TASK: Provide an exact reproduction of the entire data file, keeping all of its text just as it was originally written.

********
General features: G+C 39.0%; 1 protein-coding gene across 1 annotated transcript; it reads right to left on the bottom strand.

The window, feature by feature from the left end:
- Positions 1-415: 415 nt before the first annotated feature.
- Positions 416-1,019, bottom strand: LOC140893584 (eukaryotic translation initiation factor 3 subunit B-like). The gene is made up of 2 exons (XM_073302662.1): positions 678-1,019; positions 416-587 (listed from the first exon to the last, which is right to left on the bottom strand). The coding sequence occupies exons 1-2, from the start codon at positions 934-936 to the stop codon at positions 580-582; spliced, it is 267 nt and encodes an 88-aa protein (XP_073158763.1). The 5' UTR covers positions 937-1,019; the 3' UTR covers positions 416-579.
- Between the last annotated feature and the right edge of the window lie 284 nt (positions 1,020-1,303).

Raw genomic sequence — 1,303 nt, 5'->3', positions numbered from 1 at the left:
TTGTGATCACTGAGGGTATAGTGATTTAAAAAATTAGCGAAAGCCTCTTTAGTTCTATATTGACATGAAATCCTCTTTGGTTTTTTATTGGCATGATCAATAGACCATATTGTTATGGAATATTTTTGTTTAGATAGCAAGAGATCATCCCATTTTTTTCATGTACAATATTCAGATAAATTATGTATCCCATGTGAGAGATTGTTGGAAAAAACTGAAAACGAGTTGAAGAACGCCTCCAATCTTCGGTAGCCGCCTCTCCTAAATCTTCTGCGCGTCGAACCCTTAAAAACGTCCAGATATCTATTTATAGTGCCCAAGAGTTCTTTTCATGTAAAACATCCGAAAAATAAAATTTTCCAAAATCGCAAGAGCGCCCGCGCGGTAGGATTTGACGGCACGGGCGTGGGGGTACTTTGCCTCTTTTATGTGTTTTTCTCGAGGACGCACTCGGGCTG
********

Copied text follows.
General features: G+C 39.0%; 1 protein-coding gene across 1 annotated transcript; it reads right to left on the bottom strand.

The window, feature by feature from the left end:
- Positions 1-415: 415 nt before the first annotated feature.
- Positions 416-1,019, bottom strand: LOC140893584 (eukaryotic translation initiation factor 3 subunit B-like). The gene is made up of 2 exons (XM_073302662.1): positions 678-1,019; positions 416-587 (listed from the first exon to the last, which is right to left on the bottom strand). The coding sequence occupies exons 1-2, from the start codon at positions 934-936 to the stop codon at positions 580-582; spliced, it is 267 nt and encodes an 88-aa protein (XP_073158763.1). The 5' UTR covers positions 937-1,019; the 3' UTR covers positions 416-579.
- Between the last annotated feature and the right edge of the window lie 284 nt (positions 1,020-1,303).

Raw genomic sequence — 1,303 nt, 5'->3', positions numbered from 1 at the left:
TTGTGATCACTGAGGGTATAGTGATTTAAAAAATTAGCGAAAGCCTCTTTAGTTCTATATTGACATGAAATCCTCTTTGGTTTTTTATTGGCATGATCAATAGACCATATTGTTATGGAATATTTTTGTTTAGATAGCAAGAGATCATCCCATTTTTTTCATGTACAATATTCAGATAAATTATGTATCCCATGTGAGAGATTGTTGGAAAAAACTGAAAACGAGTTGAAGAACGCCTCCAATCTTCGGTAGCCGCCTCTCCTAAATCTTCTGCGCGTCGAACCCTTAAAAACGTCCAGATATCTATTTATAGTGCCCAAGAGTTCTTTTCATGTAAAACATCCGAAAAATAAAATTTTCCAAAATCGCAAGAGCGCCCGCGCGGTAGGATTTGACGGCACGGGCGTGGGGGTACTTTGCCTCTTTTATGTGTTTTTCTCGAGGACGCACTCGGGCTG